Malaysia targets drug mule recruiters

Aug. 1, 2012 at 6:30 AM
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KUALA LUMPUR, Malaysia, Aug. 1 (UPI) -- Malaysian authorities say African drug traffickers are recruiting women from the country's Borneo territories to use as drug "mules."

Police said they are watching activities of suspected West African drug syndicates in the states of Sabah and Sarawak on Borneo, a report in the New Straits Times said.

Continuous coverage of drug mules -- couriers -- and their plight in jails abroad has made it harder to recruit mules in the larger cities on mainland Malaysia.

"This has forced these syndicates to look for drug mules in the interior areas of east Malaysia," said Federal Narcotics Director Datuk Noor Rashid Ibrahim.

"Investigations have also revealed that the heightened security checks at international airports have forced drug trafficking syndicates to bring in syabu or ice by land."

Syabu, sometimes called ice, is a highly addictive and dangerous crystal methamphetamine that is injected, snorted or smoked and affects central nervous system. Users have wide mood swings and often suffer depression when the euphoria wears off.

On June 30, two women from Sarawak were detained at the Bukit Kayu Hitam road checkpoint on the Malay-Thai border as they attempted to enter Malaysia. Authorities said they found nearly 25 pounds of syabu hidden in their baggage, the New Straits report said.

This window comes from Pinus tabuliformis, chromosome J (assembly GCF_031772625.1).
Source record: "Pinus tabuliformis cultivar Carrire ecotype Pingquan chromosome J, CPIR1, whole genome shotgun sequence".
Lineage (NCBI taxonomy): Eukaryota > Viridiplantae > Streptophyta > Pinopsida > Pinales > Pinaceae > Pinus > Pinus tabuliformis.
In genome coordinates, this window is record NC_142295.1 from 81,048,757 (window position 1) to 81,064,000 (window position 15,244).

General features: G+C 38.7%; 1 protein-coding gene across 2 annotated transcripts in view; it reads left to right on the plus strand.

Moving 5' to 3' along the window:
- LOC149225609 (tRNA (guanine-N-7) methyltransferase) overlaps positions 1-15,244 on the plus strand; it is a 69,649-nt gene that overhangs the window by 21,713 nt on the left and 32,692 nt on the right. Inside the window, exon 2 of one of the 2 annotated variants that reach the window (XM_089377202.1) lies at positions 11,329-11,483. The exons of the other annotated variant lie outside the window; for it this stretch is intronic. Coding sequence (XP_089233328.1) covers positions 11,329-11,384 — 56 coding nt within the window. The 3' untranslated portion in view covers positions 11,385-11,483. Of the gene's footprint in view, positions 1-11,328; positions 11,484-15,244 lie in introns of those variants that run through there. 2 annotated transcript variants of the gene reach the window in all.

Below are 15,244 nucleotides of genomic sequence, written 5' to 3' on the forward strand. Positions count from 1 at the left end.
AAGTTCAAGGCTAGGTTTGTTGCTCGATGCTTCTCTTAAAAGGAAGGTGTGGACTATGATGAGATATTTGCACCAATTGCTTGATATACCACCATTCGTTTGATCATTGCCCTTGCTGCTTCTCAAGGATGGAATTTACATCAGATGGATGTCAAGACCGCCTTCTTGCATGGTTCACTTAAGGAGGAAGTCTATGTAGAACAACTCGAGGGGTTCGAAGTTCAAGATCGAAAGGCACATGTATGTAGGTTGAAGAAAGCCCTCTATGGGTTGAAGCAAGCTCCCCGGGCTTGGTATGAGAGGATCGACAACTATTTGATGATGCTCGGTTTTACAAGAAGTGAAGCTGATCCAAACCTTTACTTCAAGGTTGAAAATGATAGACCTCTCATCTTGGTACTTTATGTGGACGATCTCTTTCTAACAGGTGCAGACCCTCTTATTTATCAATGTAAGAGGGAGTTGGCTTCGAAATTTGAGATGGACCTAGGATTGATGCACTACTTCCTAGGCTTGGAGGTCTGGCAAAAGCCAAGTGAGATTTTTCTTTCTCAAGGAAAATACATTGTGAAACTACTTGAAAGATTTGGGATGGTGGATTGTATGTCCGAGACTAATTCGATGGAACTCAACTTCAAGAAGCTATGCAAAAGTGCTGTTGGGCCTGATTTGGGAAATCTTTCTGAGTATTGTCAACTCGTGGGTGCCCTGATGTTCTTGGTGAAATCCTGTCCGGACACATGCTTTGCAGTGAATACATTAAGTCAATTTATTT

The women reportedly confessed that they had been asked by an African friend to carry the baggage into Malaysia but didn't know drugs were inside.

Syabu has become the No. 1one drug of choice and profitability, surpassing heroin, Noor said.

From January-June, police seized 380 pounds of syabu worth around $9.6 million. A kilogram, around 2.2 pounds, of syabu costs $60,000-$80,000 depending on availability.

"Last year, a total of 167,001 people including traffickers, addicts and party-goers tested positive for drug abuse. Of that figure, 85,170 took synthetic drugs while the rest took heroin and cannabis," he said.

Also this week, a care nurse from Melbourne became the second Australian facing Malaysia's mandatory death penalty after being detained on suspicion of trafficking methamphetamine.

The woman was arrested July 17 along with a Nigerian man after a police operation in Kuala Lumpur. They allegedly had around 2.2 pounds of the drug under the seat of the car.

The suspect's lawyer says he client maintains her innocence.

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